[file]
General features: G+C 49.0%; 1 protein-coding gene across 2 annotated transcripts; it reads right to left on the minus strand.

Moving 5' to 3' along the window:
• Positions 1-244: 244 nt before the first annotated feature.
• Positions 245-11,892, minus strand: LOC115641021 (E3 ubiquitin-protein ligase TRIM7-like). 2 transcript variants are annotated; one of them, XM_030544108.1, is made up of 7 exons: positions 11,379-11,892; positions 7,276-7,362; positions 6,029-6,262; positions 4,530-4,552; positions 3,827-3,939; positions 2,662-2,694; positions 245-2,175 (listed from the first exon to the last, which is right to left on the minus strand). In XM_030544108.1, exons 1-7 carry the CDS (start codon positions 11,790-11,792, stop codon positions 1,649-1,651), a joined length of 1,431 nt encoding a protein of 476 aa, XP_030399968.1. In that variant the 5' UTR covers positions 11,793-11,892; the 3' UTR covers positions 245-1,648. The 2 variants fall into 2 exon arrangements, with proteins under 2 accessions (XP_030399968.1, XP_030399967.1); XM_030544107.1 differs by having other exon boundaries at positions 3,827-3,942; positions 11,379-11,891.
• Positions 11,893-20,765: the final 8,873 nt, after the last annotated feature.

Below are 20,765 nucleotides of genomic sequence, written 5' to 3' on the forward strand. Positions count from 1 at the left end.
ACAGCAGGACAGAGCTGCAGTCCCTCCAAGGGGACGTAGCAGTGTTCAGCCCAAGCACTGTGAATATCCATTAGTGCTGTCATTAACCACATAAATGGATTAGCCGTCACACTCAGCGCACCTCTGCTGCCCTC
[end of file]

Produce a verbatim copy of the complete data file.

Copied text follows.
General features: G+C 49.0%; 1 protein-coding gene across 2 annotated transcripts; it reads right to left on the minus strand.

Moving 5' to 3' along the window:
• Positions 1-244: 244 nt before the first annotated feature.
• Positions 245-11,892, minus strand: LOC115641021 (E3 ubiquitin-protein ligase TRIM7-like). 2 transcript variants are annotated; one of them, XM_030544108.1, is made up of 7 exons: positions 11,379-11,892; positions 7,276-7,362; positions 6,029-6,262; positions 4,530-4,552; positions 3,827-3,939; positions 2,662-2,694; positions 245-2,175 (listed from the first exon to the last, which is right to left on the minus strand). In XM_030544108.1, exons 1-7 carry the CDS (start codon positions 11,790-11,792, stop codon positions 1,649-1,651), a joined length of 1,431 nt encoding a protein of 476 aa, XP_030399968.1. In that variant the 5' UTR covers positions 11,793-11,892; the 3' UTR covers positions 245-1,648. The 2 variants fall into 2 exon arrangements, with proteins under 2 accessions (XP_030399968.1, XP_030399967.1); XM_030544107.1 differs by having other exon boundaries at positions 3,827-3,942; positions 11,379-11,891.
• Positions 11,893-20,765: the final 8,873 nt, after the last annotated feature.

Below are 20,765 nucleotides of genomic sequence, written 5' to 3' on the forward strand. Positions count from 1 at the left end.
ACAGCAGGACAGAGCTGCAGTCCCTCCAAGGGGACGTAGCAGTGTTCAGCCCAAGCACTGTGAATATCCATTAGTGCTGTCATTAACCACATAAATGGATTAGCCGTCACACTCAGCGCACCTCTGCTGCCCTC